Multi-scale mechanics of traumatic brain injury : predicting axonal strains from head loads

R.J.H. Cloots, J.A.W. Dommelen, van, S. Kleiven, M.G.D. Geers

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Uittreksel

The length scales involved in the development of diffuse axonal injury typically range from the head level (i.e., mechanical loading) to the cellular level. The parts of the brain that are vulnerable to this type of injury are mainly the brainstem and the corpus callosum, which are regions with highly anisotropically oriented axons. Within these parts, discrete axonal injuries occur mainly where the axons have to deviate from their main course due to the presence of an inclusion. The aim of this study is to predict axonal strains as a result of a mechanical load at the macroscopic head level. For this, a multi-scale finite element approach is adopted, in which a macro-level head model and a micro-level critical volume element are coupled. The results show that the axonal strains cannot be trivially correlated to the tissue strain without taking into account the axonal orientations, which indicates that the heterogeneities at the cellular level play an important role in brain injury and reliable predictions thereof. In addition to the multi-scale approach, it is shown that a novel anisotropic equivalent strain measure can be used to assess these micro-scale effects from head-level simulations only.
Originele taal-2Engels
Pagina's (van-tot)137-150
Aantal pagina's14
TijdschriftBiomechanics and Modeling in Mechanobiology
Volume12
Nummer van het tijdschrift1
DOI's
StatusGepubliceerd - 2013

Vingerafdruk

Mechanics
Loads (forces)
Brain
Head
Axons
Diffuse Axonal Injury
Scale Effect
Corpus Callosum
Wounds and Injuries
Length Scale
Brain Injuries
Brain Stem
Macros
Inclusion
Tissue
Finite Element
Predict
Traumatic Brain Injury
Prediction
Range of data

Citeer dit

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title = "Multi-scale mechanics of traumatic brain injury : predicting axonal strains from head loads",
abstract = "The length scales involved in the development of diffuse axonal injury typically range from the head level (i.e., mechanical loading) to the cellular level. The parts of the brain that are vulnerable to this type of injury are mainly the brainstem and the corpus callosum, which are regions with highly anisotropically oriented axons. Within these parts, discrete axonal injuries occur mainly where the axons have to deviate from their main course due to the presence of an inclusion. The aim of this study is to predict axonal strains as a result of a mechanical load at the macroscopic head level. For this, a multi-scale finite element approach is adopted, in which a macro-level head model and a micro-level critical volume element are coupled. The results show that the axonal strains cannot be trivially correlated to the tissue strain without taking into account the axonal orientations, which indicates that the heterogeneities at the cellular level play an important role in brain injury and reliable predictions thereof. In addition to the multi-scale approach, it is shown that a novel anisotropic equivalent strain measure can be used to assess these micro-scale effects from head-level simulations only.",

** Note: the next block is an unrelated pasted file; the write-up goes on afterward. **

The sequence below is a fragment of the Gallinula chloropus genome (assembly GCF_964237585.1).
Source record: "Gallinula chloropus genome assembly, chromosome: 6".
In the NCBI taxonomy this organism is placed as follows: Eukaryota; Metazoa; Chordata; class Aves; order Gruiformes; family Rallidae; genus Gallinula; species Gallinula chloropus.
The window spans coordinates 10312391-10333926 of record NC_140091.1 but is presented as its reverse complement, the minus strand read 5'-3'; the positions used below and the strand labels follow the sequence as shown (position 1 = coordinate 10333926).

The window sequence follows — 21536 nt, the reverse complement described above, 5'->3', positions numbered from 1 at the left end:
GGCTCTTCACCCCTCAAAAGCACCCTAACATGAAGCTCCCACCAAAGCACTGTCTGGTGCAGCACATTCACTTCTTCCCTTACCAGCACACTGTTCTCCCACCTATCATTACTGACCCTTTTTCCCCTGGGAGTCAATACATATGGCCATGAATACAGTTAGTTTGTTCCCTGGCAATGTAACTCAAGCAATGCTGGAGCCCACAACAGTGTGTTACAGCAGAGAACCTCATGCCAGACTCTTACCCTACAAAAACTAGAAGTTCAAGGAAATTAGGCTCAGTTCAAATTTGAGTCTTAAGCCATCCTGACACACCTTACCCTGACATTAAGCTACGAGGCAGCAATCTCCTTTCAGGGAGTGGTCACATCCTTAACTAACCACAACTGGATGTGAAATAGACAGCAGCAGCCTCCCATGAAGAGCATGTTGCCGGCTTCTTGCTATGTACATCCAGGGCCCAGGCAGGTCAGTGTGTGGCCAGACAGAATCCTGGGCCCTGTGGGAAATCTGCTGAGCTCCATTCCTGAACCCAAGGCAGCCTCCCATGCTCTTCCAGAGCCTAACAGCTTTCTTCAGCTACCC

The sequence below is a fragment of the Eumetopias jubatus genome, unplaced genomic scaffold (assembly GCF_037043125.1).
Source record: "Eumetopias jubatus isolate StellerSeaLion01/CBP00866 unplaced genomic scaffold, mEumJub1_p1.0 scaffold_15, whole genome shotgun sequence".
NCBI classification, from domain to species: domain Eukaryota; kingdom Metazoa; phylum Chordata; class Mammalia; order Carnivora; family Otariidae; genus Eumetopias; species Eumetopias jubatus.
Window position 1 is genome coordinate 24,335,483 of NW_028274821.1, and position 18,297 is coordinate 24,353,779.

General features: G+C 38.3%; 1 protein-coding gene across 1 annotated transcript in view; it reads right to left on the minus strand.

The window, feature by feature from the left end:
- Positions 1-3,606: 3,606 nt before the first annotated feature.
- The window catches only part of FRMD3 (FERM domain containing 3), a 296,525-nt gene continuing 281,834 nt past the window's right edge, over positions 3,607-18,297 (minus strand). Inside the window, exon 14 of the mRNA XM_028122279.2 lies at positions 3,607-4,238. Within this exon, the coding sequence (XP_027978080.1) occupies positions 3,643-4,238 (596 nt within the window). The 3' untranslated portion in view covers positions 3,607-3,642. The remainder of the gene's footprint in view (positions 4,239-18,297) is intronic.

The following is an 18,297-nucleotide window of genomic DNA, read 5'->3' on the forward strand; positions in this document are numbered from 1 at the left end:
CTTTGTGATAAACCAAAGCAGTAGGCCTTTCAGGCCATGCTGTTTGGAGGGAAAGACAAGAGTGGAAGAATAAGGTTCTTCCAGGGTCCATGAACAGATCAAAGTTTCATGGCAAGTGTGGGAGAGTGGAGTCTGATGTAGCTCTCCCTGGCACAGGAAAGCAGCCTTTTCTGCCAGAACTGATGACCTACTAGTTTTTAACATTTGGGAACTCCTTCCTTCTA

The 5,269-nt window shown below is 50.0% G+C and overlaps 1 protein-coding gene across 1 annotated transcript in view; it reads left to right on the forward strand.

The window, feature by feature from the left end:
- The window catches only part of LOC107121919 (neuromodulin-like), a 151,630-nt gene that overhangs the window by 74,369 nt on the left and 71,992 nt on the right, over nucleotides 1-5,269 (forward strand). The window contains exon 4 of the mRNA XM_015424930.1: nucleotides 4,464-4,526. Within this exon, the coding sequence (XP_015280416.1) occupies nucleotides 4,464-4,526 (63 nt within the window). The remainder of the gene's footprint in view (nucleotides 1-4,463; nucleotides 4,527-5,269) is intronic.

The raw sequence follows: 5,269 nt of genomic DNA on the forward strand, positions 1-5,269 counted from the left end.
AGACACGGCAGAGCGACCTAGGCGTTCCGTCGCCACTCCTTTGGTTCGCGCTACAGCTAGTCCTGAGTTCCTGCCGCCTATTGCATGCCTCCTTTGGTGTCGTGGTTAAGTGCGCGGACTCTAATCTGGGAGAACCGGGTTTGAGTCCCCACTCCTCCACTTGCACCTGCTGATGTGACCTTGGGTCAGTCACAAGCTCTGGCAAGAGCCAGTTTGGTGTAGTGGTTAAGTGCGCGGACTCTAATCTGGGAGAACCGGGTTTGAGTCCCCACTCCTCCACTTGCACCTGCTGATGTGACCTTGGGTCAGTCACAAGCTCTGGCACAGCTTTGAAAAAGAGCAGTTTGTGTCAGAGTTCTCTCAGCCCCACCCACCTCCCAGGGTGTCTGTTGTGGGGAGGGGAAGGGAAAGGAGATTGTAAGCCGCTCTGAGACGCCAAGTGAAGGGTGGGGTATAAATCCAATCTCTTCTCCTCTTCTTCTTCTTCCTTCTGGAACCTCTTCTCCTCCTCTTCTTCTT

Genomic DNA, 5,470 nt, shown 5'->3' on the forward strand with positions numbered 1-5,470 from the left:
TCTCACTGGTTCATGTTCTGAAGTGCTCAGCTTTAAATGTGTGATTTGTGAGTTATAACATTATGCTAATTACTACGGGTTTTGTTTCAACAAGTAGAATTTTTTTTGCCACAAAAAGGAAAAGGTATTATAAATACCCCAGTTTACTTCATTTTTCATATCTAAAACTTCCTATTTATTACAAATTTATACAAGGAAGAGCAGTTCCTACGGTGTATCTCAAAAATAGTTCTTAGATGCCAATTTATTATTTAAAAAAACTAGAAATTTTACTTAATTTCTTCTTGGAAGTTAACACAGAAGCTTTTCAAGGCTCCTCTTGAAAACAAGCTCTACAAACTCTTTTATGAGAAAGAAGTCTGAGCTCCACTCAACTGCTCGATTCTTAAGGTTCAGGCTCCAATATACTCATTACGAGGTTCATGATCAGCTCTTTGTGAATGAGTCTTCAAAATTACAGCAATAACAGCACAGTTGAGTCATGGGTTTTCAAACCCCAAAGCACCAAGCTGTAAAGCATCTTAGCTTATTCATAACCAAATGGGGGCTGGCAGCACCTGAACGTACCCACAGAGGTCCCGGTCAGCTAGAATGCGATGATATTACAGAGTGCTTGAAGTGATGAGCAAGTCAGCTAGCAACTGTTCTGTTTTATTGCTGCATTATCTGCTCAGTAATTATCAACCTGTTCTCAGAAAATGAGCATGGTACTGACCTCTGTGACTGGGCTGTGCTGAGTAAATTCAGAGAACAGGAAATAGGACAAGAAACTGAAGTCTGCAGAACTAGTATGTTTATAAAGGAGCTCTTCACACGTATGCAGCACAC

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Multi-scale mechanics of traumatic brain injury : predicting axonal strains from head loads. / Cloots, R.J.H.; Dommelen, van, J.A.W.; Kleiven, S.; Geers, M.G.D.

In: Biomechanics and Modeling in Mechanobiology, Vol. 12, Nr. 1, 2013, blz. 137-150.

Onderzoeksoutput: Bijdrage aan tijdschriftTijdschriftartikelAcademicpeer review

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AB - The length scales involved in the development of diffuse axonal injury typically range from the head level (i.e., mechanical loading) to the cellular level. The parts of the brain that are vulnerable to this type of injury are mainly the brainstem and the corpus callosum, which are regions with highly anisotropically oriented axons. Within these parts, discrete axonal injuries occur mainly where the axons have to deviate from their main course due to the presence of an inclusion. The aim of this study is to predict axonal strains as a result of a mechanical load at the macroscopic head level. For this, a multi-scale finite element approach is adopted, in which a macro-level head model and a micro-level critical volume element are coupled. The results show that the axonal strains cannot be trivially correlated to the tissue strain without taking into account the axonal orientations, which indicates that the heterogeneities at the cellular level play an important role in brain injury and reliable predictions thereof. In addition to the multi-scale approach, it is shown that a novel anisotropic equivalent strain measure can be used to assess these micro-scale effects from head-level simulations only.

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